Imagine a systematic review of antibiotic effectiveness in treating patients with fever. The review aggregates findings of studies where the drugs were administered to people with fevers stemming from malaria, viral infections, as well as bacterial infections. I suspect the review would find the drug ineffective, even if it cured every person with a bacterial infection. It sounds silly, I know.
However, when we review effectiveness evidence for interventions to improve health service delivery in developing countries, we often aggregate in equally nonsensical ways. That is, we ask “does P4P work?” or “does demand-side financing work ?” Surely we must scrutinize these studies in meaningful categories; surely we must ask what was ailing the patient (service delivery sub-system and group of would-be service users) treated?
Reviews would tell us much more if they broke down health service intervention studies into meaningful “illness” categories. We might discover that, on average, vouchers don’t work, but they work every time low-demand for services is the main problem. Similarly, we might find that CCTs with health-service use conditionality are highly effective in communities with excess health services capacity, but don’t work at all in communities where the biggest barrier to service use is….that there are no services! Efforts in Nicaragua to increase poor household’s use of health and education services are illustrative. A CCT program was implemented to increase households' use of services. Regalia and co-authors’ evaluation found that the CCT intervention failed to increase use. Fortunately, their study revealed why: services simply weren’t available. The program added a component to contract private providers to go out into communities and provide services, and then the CCT program “worked." The story continues however. Ten months later, the CCT funds ended. The diligent researchers went back and assessed what was going on with households yet again. What did they find? Utilization stayed the same after the CCTs were gone. In reality, the CCT didn’t “work" because the Nicaraguan program incorrectly diagnosed the patient with low-demand illness when they really were suffering from “no-supply-syndrome”. Contracting with private providers turned out to be the right “medicine” for this patient.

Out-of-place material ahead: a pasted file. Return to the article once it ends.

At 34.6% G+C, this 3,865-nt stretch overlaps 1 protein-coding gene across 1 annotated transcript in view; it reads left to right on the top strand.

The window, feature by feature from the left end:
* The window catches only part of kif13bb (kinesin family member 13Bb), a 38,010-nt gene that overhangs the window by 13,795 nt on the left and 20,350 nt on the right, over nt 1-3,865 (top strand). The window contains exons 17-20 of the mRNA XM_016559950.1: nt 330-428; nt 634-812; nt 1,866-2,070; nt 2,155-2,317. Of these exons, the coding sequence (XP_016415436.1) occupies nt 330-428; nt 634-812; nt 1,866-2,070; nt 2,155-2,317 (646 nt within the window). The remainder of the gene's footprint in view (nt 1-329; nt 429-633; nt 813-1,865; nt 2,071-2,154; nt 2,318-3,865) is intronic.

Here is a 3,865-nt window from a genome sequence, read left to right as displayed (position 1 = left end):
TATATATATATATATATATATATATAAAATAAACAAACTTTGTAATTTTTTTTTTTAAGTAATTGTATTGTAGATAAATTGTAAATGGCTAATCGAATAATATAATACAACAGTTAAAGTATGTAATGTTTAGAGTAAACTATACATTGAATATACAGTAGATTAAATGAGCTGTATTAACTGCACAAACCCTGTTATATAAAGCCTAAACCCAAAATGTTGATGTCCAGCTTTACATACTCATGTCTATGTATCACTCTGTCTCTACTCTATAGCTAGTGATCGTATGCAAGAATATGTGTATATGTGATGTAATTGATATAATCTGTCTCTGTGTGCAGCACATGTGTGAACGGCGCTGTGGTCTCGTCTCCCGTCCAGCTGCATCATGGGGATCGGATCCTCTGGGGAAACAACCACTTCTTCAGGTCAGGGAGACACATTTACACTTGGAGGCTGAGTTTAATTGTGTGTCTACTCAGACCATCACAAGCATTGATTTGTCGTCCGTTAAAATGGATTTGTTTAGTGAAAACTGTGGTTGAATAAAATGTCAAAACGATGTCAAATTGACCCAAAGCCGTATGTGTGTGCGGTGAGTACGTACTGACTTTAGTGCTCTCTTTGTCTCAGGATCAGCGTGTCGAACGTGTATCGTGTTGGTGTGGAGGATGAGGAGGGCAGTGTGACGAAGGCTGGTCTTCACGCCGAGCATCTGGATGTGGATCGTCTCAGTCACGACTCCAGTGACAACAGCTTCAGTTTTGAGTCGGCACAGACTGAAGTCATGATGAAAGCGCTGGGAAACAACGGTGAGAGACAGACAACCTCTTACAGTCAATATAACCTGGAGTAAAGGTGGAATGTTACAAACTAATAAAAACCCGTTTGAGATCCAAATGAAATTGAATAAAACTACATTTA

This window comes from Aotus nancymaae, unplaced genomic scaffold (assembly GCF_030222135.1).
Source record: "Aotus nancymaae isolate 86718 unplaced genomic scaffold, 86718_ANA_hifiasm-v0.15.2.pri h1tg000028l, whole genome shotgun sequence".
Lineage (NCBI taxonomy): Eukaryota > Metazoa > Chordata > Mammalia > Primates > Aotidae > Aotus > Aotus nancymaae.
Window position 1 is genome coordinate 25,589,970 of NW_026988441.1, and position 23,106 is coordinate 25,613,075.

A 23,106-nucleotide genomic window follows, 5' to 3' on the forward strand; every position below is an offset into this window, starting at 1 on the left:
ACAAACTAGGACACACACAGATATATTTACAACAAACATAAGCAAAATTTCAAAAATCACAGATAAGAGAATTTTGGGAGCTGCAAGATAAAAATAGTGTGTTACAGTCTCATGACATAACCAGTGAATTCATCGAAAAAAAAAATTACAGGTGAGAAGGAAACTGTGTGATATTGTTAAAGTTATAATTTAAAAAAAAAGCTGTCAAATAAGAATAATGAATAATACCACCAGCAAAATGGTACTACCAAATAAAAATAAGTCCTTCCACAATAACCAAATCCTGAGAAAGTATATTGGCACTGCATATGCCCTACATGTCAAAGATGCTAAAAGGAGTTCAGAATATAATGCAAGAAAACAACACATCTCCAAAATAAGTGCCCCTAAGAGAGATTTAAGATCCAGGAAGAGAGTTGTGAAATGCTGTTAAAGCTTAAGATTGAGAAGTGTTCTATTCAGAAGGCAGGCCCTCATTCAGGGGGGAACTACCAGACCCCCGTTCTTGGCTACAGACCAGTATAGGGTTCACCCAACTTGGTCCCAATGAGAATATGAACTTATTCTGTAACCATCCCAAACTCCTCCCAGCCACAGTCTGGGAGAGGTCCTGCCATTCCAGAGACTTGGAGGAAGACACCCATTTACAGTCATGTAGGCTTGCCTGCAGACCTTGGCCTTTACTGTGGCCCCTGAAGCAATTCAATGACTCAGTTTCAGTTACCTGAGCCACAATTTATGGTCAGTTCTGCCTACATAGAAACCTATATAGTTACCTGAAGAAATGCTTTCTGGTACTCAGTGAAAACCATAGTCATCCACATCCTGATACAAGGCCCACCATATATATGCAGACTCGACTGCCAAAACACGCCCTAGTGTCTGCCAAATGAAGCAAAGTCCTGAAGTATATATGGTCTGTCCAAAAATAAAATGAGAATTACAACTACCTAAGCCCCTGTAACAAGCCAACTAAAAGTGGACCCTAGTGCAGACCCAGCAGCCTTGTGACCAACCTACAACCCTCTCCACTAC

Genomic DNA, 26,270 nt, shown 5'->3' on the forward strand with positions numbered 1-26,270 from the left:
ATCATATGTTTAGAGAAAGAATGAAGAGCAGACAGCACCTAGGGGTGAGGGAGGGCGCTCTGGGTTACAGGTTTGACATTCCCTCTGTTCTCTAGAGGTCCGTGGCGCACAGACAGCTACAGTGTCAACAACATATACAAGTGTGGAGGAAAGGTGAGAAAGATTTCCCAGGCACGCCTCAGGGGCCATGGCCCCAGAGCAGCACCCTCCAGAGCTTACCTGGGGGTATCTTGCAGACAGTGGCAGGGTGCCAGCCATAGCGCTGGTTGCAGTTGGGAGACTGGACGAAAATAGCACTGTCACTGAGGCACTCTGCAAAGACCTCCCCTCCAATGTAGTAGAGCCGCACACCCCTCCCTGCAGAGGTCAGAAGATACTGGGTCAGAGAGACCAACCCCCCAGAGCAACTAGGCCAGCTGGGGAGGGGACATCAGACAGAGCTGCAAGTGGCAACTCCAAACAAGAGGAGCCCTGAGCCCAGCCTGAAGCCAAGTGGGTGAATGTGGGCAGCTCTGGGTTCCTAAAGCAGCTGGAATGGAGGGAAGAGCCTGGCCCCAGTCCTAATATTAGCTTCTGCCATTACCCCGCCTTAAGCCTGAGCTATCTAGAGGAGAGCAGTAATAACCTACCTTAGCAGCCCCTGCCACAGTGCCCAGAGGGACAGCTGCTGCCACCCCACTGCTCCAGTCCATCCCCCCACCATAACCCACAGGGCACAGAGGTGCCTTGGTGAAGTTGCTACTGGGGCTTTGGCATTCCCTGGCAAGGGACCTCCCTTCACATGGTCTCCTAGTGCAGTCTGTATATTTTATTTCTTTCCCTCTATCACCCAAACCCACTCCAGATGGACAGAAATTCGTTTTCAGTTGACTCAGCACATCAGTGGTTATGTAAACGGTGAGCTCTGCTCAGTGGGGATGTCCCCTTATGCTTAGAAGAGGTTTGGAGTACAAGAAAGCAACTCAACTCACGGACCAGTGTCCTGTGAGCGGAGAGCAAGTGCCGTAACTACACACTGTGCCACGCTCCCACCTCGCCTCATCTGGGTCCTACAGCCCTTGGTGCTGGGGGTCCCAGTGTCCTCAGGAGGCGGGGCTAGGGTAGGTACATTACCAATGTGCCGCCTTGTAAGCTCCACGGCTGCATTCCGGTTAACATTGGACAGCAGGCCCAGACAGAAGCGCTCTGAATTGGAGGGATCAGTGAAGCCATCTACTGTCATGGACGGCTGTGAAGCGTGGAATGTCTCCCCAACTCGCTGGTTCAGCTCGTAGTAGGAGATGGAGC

To develop interventions to improve health services and service use applying various RBF or other approaches, we must accurately diagnose the patient (e.g. to understand what is truly driving the observed service problems). We have no panaceas – that is, we have no medicines that effectively treat all service provision illnesses.
Assuming patients (e.g. service delivery sub-systems) are being accurately diagnosed, we urgently need evaluations and evidence reviews to shed light on what are the best treatment options for specific illnesses. Reviews that synthesize evidence for all health service interventions applied to treat a particular service delivery illness, like low-patient demand for cost reasons, would be much more useful than systemic reviews of specific interventions. Our medical colleagues have these easily available, and can turn to them once they know they are looking at a patient with, say, MDR-TB.
Reviews that lump together intervention evaluations where an intervention was applied to treat a variety of illnesses underlying service problems obscure rather more than they enlighten. Reviews which synthesize evidence across interventions in terms of how well they work for specific syndromes or causes of service delivery problems would be extremely valuable.